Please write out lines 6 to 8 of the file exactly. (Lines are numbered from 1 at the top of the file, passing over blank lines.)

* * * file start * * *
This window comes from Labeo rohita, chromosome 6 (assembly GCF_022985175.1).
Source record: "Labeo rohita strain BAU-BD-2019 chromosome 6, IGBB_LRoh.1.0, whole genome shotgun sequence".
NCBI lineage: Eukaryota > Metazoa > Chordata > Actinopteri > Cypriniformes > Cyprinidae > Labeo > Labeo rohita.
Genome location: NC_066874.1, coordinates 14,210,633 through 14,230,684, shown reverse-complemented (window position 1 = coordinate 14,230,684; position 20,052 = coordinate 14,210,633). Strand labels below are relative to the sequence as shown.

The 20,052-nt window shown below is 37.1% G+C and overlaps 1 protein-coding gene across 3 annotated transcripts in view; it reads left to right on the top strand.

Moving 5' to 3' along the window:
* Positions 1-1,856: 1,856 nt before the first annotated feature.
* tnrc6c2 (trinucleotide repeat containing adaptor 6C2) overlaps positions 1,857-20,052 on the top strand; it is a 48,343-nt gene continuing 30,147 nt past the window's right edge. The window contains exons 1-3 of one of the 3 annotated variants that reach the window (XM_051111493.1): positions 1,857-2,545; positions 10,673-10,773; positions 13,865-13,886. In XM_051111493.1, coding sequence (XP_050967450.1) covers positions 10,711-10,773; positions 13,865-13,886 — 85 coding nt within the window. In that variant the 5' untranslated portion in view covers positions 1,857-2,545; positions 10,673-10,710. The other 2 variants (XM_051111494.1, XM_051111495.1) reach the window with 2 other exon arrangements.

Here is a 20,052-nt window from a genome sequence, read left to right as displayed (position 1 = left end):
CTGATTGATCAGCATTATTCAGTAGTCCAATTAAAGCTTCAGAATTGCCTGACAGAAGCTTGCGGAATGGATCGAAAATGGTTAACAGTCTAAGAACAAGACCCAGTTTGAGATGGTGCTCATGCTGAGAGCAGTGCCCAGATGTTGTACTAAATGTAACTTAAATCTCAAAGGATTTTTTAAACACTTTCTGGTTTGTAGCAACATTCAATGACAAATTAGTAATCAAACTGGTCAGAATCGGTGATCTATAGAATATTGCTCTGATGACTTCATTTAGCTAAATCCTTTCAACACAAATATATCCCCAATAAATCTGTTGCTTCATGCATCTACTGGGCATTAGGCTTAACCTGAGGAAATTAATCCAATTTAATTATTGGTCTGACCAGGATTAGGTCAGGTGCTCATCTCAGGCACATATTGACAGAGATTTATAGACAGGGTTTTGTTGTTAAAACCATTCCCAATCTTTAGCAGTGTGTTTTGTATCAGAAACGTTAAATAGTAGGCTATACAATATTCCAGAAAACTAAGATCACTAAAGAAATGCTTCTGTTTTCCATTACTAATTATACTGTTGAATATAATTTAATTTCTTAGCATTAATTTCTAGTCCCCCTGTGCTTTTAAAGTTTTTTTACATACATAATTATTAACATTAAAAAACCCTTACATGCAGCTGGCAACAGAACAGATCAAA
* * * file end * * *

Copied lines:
Moving 5' to 3' along the window:
* Positions 1-1,856: 1,856 nt before the first annotated feature.
* tnrc6c2 (trinucleotide repeat containing adaptor 6C2) overlaps positions 1,857-20,052 on the top strand; it is a 48,343-nt gene continuing 30,147 nt past the window's right edge. The window contains exons 1-3 of one of the 3 annotated variants that reach the window (XM_051111493.1): positions 1,857-2,545; positions 10,673-10,773; positions 13,865-13,886. In XM_051111493.1, coding sequence (XP_050967450.1) covers positions 10,711-10,773; positions 13,865-13,886 — 85 coding nt within the window. In that variant the 5' untranslated portion in view covers positions 1,857-2,545; positions 10,673-10,710. The other 2 variants (XM_051111494.1, XM_051111495.1) reach the window with 2 other exon arrangements.